Alarm sounded over Covid waste at home
Disposal of garbage deemed inadequate
The government's home isolation measures for Covid-19 patients are causing concern over the growing amount of infectious waste they are generating, including discarded face masks and used antigen test kits, as the waste threatens the environment, says the Federation of Thai Industries (FTI).
Serious action to separate infectious waste from general garbage is demanded by the FTI as it prepares to meet government officials, businesspeople and experts on Sept 8 to jointly find ways to cope with the problem, said Apiphop Phungchaikul, vice-chairman of the FTI's Plastic Industry Club.
"Infectious waste is usually dealt with at hospitals, which have good disposal systems," said Mr Apiphop.
"Covid-19 has made this type of garbage a more common sight in homes."
People of all ages are ordered to wear face masks and those at risk of catching the virus are urged to conduct Covid-19 tests using rapid antigen test kits.
The National Health Security Office plans to distribute 8.5 million test kits to at-risk groups, including residents in slum areas and workers in markets.
The government is expected to hand them out starting from Sept 15.
Chulalongkorn University's Veterinary Medical Aquatic Animal Research Centre (VMARC) previously sent a letter to the Plastic Industry Club asking it to help push for proper management of discarded masks.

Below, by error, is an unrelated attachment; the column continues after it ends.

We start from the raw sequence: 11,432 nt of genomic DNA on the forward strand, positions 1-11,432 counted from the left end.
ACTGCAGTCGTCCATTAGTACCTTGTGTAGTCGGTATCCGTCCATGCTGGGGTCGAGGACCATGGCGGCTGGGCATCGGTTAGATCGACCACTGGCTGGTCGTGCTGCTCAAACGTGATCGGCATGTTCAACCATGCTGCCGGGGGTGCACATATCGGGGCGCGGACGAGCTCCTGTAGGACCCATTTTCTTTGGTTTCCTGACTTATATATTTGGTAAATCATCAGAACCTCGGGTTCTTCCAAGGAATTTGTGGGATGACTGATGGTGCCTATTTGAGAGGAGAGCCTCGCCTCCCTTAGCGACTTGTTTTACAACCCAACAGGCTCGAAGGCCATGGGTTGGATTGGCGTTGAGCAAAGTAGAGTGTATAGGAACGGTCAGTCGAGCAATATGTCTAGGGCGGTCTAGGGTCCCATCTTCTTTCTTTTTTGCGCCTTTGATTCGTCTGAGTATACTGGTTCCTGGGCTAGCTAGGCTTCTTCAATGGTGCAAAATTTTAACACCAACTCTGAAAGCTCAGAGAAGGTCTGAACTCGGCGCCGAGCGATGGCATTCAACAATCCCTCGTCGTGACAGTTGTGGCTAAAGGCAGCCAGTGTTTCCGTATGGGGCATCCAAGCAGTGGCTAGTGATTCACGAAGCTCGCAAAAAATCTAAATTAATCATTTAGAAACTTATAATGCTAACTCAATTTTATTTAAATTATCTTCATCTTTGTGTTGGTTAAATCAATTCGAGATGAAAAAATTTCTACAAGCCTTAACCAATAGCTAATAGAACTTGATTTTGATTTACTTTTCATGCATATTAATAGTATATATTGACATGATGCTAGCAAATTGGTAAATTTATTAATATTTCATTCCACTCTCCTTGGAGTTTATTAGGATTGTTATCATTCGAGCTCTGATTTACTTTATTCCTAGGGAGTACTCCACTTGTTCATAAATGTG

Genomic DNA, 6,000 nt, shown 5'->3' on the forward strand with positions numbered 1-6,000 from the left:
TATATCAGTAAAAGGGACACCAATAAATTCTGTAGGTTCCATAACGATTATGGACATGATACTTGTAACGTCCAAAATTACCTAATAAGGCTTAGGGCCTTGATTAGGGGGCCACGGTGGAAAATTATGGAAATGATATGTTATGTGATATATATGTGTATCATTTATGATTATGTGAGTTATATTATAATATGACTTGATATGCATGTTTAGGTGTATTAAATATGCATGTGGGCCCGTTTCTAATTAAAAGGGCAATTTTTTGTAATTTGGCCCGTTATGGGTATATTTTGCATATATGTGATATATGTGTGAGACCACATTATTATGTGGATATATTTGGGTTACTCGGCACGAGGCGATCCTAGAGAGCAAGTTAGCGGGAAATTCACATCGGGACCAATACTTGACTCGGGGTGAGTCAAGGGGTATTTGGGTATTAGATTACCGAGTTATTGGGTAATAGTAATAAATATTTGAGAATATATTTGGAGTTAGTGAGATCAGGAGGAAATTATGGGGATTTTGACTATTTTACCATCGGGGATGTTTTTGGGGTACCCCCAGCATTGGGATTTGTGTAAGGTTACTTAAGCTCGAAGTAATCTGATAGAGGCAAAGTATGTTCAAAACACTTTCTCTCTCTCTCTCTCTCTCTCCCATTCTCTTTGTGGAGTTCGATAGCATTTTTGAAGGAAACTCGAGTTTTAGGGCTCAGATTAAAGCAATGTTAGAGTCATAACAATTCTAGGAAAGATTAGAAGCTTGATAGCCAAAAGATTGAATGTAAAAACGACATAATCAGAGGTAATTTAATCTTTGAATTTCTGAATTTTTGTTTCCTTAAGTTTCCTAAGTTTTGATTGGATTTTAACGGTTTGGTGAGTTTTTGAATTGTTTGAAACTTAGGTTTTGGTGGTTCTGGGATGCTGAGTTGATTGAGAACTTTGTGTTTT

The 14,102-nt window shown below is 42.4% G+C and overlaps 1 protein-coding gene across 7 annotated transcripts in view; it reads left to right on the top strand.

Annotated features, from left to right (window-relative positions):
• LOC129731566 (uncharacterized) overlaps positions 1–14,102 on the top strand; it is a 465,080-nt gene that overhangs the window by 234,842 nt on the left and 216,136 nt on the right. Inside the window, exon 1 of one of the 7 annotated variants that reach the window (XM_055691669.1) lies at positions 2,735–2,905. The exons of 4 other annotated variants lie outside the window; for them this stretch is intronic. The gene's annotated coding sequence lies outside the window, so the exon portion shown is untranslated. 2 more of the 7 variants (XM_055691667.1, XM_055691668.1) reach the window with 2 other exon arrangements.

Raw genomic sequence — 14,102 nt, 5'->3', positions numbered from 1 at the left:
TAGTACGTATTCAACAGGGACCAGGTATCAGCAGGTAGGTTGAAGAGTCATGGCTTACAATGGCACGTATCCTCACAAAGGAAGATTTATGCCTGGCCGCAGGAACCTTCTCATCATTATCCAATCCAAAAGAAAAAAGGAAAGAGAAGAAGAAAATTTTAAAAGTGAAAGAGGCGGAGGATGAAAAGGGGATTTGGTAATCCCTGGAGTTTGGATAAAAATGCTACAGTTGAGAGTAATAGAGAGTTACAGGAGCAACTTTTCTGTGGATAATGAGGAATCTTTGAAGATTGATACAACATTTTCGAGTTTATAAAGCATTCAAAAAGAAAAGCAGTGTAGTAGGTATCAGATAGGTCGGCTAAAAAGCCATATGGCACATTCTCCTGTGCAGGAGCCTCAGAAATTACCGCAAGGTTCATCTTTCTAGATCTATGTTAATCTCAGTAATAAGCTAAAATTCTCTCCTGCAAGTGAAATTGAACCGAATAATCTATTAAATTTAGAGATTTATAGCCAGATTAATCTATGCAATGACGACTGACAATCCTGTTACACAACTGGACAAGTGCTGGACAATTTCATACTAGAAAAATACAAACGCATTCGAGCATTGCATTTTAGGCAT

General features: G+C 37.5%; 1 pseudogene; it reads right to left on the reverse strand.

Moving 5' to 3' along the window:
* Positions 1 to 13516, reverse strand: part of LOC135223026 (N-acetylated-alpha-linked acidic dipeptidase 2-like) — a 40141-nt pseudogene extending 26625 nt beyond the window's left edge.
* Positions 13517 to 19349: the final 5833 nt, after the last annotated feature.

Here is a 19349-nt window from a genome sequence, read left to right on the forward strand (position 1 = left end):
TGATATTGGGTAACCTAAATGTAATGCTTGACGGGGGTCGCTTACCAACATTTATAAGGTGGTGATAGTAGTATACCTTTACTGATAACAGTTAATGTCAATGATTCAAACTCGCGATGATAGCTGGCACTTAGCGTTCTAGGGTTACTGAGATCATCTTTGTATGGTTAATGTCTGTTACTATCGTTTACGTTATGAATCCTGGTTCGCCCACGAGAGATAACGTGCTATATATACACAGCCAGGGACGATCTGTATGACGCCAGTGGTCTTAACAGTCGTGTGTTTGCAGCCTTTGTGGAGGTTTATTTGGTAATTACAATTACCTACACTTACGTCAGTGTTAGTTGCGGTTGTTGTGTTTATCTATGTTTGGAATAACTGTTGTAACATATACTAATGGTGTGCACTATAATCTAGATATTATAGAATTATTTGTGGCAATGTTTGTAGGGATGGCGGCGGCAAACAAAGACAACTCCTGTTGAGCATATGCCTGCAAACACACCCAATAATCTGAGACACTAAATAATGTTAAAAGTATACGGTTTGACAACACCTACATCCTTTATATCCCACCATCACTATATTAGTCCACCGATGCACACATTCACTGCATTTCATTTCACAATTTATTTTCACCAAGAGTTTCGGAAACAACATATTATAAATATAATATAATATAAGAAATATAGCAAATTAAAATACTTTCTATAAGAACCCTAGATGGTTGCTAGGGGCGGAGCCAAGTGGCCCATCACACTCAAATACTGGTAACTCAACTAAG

Some masks found in the water have already started to affect animals.
"Our garbage separation system is ineffective," said Mr Apiphop.
"Some households discard the masks and antigen test kits into red bags, but the waste is eventually mixed with general garbage and they are carried to landfills in Bangkok."
The FTI is proposing a pilot waste management scheme in Bangkok by asking housing estate operators to work with the Bangkok Metropolitan Administration.
Residents in housing estates will be asked to discard infectious waste in red bags, which will be taken by City Hall for proper disposal every 1-2 days, he said.
"Both FTI and the government are worried that infectious waste that is not destroyed in an appropriate way may lead to a new outbreak," said Mr Apiphop.
According to the FTI, participants at the Sept 8 meeting include representatives from VMARC, City Hall, the Housing Business Association and the Condominium Association.